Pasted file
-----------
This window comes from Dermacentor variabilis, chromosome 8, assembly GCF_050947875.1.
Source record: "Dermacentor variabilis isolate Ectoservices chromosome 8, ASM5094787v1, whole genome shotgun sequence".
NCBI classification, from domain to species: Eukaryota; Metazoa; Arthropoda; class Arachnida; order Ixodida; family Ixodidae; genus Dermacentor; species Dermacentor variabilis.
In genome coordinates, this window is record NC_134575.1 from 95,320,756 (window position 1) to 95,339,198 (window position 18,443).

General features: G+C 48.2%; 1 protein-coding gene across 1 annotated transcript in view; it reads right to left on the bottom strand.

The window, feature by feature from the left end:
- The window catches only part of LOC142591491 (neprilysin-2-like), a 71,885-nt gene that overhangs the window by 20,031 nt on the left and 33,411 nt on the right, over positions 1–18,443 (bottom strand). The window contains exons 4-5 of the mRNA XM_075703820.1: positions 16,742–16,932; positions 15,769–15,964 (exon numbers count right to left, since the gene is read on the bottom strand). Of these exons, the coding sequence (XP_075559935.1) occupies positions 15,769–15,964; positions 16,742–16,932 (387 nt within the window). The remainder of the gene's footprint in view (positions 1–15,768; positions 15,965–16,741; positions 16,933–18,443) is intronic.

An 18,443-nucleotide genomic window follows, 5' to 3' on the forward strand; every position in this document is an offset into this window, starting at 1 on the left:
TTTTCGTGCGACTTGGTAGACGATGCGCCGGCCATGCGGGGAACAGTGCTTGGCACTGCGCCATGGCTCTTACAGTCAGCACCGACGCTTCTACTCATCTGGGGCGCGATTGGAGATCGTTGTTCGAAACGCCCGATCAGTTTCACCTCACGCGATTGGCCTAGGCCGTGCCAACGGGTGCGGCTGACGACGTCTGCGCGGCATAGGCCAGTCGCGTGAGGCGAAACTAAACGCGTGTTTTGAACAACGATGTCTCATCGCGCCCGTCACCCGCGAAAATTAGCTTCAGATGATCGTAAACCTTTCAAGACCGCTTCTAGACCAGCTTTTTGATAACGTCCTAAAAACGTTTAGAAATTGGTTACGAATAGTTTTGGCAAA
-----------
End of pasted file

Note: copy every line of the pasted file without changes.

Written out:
This window comes from Dermacentor variabilis, chromosome 8, assembly GCF_050947875.1.
Source record: "Dermacentor variabilis isolate Ectoservices chromosome 8, ASM5094787v1, whole genome shotgun sequence".
NCBI classification, from domain to species: Eukaryota; Metazoa; Arthropoda; class Arachnida; order Ixodida; family Ixodidae; genus Dermacentor; species Dermacentor variabilis.
In genome coordinates, this window is record NC_134575.1 from 95,320,756 (window position 1) to 95,339,198 (window position 18,443).

General features: G+C 48.2%; 1 protein-coding gene across 1 annotated transcript in view; it reads right to left on the bottom strand.

The window, feature by feature from the left end:
- The window catches only part of LOC142591491 (neprilysin-2-like), a 71,885-nt gene that overhangs the window by 20,031 nt on the left and 33,411 nt on the right, over positions 1–18,443 (bottom strand). The window contains exons 4-5 of the mRNA XM_075703820.1: positions 16,742–16,932; positions 15,769–15,964 (exon numbers count right to left, since the gene is read on the bottom strand). Of these exons, the coding sequence (XP_075559935.1) occupies positions 15,769–15,964; positions 16,742–16,932 (387 nt within the window). The remainder of the gene's footprint in view (positions 1–15,768; positions 15,965–16,741; positions 16,933–18,443) is intronic.

An 18,443-nucleotide genomic window follows, 5' to 3' on the forward strand; every position in this document is an offset into this window, starting at 1 on the left:
TTTTCGTGCGACTTGGTAGACGATGCGCCGGCCATGCGGGGAACAGTGCTTGGCACTGCGCCATGGCTCTTACAGTCAGCACCGACGCTTCTACTCATCTGGGGCGCGATTGGAGATCGTTGTTCGAAACGCCCGATCAGTTTCACCTCACGCGATTGGCCTAGGCCGTGCCAACGGGTGCGGCTGACGACGTCTGCGCGGCATAGGCCAGTCGCGTGAGGCGAAACTAAACGCGTGTTTTGAACAACGATGTCTCATCGCGCCCGTCACCCGCGAAAATTAGCTTCAGATGATCGTAAACCTTTCAAGACCGCTTCTAGACCAGCTTTTTGATAACGTCCTAAAAACGTTTAGAAATTGGTTACGAATAGTTTTGGCAAA